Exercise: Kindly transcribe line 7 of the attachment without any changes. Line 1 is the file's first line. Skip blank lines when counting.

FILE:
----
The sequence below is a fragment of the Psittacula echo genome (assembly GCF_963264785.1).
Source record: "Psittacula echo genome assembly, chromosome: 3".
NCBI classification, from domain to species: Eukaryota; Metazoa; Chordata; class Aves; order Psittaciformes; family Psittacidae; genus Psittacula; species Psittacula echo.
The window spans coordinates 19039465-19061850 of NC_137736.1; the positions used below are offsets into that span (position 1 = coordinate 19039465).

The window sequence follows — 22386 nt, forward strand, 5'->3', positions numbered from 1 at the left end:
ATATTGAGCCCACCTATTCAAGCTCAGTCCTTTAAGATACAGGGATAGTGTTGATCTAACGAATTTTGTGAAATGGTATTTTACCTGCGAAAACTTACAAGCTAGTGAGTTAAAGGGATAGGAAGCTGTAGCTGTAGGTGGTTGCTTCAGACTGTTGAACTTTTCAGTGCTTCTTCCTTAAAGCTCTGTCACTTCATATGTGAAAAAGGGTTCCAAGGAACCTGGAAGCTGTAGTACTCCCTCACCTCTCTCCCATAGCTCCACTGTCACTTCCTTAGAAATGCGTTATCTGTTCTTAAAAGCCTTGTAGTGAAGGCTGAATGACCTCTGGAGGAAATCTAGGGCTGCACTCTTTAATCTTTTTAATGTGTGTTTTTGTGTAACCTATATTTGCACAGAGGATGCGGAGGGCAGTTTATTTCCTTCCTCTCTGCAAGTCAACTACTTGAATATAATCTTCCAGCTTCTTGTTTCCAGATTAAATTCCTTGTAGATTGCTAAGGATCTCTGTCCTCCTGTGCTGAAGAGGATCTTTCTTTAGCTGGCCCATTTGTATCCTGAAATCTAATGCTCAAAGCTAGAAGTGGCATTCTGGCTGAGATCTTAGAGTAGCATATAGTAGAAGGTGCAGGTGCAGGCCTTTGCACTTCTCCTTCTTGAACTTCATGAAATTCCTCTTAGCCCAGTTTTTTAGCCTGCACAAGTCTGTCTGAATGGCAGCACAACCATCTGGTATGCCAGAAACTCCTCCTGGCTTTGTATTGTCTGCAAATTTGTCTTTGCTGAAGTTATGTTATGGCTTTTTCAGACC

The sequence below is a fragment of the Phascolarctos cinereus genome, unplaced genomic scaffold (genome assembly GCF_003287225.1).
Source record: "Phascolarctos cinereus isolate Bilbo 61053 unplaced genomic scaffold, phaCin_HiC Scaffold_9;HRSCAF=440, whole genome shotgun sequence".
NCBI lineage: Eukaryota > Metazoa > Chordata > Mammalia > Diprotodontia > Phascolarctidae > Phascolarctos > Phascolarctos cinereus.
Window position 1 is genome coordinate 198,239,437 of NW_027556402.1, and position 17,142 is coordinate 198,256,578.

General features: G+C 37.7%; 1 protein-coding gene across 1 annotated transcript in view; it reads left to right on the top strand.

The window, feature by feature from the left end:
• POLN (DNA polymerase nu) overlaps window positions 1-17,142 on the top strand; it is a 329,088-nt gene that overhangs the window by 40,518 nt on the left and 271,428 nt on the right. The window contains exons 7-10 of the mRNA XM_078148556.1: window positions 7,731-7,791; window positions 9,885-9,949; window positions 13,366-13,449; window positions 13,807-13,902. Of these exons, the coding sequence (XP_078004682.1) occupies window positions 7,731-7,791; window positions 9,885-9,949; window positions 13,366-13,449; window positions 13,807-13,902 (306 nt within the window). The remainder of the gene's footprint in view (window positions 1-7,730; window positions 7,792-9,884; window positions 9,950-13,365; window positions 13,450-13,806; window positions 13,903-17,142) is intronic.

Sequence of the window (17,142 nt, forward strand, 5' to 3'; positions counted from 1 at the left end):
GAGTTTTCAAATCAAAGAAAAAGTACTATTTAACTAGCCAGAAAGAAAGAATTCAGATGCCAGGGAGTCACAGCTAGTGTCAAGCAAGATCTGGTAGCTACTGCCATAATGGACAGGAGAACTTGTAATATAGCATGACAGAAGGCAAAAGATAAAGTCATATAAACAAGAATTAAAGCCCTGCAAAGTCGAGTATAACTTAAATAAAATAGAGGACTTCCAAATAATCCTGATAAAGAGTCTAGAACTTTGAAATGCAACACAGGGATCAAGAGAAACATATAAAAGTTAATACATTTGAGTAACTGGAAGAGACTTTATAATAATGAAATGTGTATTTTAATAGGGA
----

The sequence below is a fragment of the Phascolarctos cinereus genome, unplaced genomic scaffold (genome assembly GCF_003287225.1).